OWENSBORO, Ky. (WEHT) – The case of an Owensboro Public School employee testing positive for coronavirus adds to the growing list in the hardest hit county in the Tri-State.
“It’s kind of scary and there’s a lot of unknown. I think that it can definitely affect people’s lives,” said Rebecca Fuqua of Daviess County, when asked about the 22 cases reported across the county. Since the first case was confirmed nearly a week ago, it’s affecting more lives and more businesses.
“Very shocking to go into the stores and see all the empty shelves of things you don’t expect to see empty,” said Brenda Brown of Owensboro.
The latest involves an Owensboro Public School worker who was involved in providing free breakfasts and lunches at several sites in western owensboro. Jared Revlett of Owensboro Public Schools says the person didn’t show symptoms until this past Saturday, was tested that day, and didn’t return to work after the test. Others who came in direct contact with the employee are in 14 days of self isolation.
“The health department says the risk to the community is extremely low risk due to the fact that it’s a community wide spread at this point,” he said.
Daviess County is reporting more cases than nearly all other counties in the Tri-State combined. Owensboro Mayor Tom Watson says they’ve taken steps to encourage social distancing, but will wait for guidance from state and federal officials before starting any new restrictions.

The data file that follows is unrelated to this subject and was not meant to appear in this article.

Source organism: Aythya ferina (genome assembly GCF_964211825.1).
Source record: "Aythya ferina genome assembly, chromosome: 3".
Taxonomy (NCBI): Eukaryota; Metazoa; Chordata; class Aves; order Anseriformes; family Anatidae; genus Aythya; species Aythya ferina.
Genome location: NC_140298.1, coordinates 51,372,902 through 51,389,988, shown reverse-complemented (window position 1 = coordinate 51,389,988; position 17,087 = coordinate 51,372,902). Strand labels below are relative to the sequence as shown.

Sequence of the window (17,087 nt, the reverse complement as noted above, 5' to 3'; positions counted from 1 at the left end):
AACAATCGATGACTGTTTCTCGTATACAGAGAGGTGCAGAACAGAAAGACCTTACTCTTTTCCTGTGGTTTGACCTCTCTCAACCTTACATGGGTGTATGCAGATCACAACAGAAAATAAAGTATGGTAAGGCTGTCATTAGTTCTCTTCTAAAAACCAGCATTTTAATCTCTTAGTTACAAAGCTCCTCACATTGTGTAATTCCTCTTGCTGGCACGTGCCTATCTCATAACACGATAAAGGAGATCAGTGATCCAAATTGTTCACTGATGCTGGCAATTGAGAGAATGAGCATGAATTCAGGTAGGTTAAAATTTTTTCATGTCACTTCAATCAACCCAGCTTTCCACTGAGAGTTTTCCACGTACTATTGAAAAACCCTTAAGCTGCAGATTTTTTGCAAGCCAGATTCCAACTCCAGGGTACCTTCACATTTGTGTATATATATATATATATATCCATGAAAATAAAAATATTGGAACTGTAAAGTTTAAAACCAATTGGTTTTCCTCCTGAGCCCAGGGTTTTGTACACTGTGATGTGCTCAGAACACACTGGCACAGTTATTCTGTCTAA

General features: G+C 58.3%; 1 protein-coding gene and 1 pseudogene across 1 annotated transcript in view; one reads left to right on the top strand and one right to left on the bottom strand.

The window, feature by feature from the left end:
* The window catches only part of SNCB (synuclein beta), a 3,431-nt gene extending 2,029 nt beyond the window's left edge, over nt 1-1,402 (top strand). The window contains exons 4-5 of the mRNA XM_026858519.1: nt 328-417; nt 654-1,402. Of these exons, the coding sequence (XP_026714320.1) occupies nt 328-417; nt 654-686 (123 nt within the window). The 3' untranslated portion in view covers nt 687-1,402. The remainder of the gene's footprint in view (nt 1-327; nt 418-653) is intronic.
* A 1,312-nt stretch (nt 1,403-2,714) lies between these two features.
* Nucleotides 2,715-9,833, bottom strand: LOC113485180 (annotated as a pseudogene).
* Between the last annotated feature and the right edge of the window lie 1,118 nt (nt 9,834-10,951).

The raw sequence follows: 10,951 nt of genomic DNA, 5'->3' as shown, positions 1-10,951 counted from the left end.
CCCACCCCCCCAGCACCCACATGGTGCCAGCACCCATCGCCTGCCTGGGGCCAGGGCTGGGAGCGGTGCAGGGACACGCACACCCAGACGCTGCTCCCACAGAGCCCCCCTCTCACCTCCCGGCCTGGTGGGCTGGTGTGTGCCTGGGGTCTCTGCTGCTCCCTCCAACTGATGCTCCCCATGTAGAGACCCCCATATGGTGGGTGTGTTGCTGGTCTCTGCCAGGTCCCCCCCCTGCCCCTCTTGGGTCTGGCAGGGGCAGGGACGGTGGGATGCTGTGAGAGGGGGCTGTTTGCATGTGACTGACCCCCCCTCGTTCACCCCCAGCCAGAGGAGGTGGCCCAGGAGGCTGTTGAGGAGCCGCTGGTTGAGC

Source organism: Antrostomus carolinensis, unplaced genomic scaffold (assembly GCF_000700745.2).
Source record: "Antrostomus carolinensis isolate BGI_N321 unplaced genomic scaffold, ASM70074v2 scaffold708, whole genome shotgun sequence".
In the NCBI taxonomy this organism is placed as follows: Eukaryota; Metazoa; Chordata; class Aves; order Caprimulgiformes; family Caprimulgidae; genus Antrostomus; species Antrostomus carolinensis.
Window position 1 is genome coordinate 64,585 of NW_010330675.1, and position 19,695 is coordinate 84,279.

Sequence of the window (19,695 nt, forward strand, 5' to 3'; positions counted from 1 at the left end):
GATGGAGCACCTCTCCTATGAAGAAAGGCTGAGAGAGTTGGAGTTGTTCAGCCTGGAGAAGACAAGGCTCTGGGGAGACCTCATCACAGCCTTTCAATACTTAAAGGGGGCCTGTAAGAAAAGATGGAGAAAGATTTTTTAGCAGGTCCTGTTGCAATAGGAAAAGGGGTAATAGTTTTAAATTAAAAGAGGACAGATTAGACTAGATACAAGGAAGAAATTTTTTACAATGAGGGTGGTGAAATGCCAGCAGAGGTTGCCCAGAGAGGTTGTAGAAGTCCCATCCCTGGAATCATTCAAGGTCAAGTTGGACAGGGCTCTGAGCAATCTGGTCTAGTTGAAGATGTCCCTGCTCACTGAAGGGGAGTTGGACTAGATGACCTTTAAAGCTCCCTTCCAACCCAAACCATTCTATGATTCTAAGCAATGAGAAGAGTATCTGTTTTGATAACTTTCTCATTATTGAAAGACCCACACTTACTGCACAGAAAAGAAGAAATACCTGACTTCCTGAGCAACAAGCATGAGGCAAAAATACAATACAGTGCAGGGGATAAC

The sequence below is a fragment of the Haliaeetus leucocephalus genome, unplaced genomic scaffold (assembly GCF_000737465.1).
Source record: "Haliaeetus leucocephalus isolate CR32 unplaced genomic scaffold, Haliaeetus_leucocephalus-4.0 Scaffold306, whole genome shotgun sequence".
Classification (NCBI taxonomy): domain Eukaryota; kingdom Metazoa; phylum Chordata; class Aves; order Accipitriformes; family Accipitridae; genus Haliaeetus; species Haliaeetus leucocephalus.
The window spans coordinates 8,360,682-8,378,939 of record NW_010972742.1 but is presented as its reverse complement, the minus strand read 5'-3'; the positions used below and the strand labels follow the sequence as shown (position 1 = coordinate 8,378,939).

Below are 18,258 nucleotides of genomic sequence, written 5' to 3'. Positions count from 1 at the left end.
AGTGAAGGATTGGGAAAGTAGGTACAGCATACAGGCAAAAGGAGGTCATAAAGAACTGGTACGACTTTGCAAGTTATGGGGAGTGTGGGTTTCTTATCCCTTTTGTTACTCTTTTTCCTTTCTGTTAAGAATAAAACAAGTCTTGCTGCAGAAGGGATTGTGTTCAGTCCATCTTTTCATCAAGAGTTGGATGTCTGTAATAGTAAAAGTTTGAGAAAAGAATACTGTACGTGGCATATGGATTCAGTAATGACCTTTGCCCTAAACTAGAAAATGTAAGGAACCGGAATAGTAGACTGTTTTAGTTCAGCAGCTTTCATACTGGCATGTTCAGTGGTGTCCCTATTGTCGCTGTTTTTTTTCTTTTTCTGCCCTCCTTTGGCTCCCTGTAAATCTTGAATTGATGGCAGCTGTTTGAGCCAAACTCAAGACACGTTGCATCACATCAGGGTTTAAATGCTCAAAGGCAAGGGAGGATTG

“We’re following the guidelines with the experts. We’re not going to invent anything. When we get information from Frankfort and from Washington, those are the experts. That’s why they’re in those positions and we’re following their guidelines,” he said.
Some residents say they’d like to see more stay in home orders similar to one other states and cities started.
“To me, I think it’d be done better if they did that here because of the young kids. They’ll get out, they want to run and stuff. They don’t know if they’ll get infected, or if they know if they got colds,” said Jerry Brown of Owensboro.
(This story was originally published on March 25, 2020)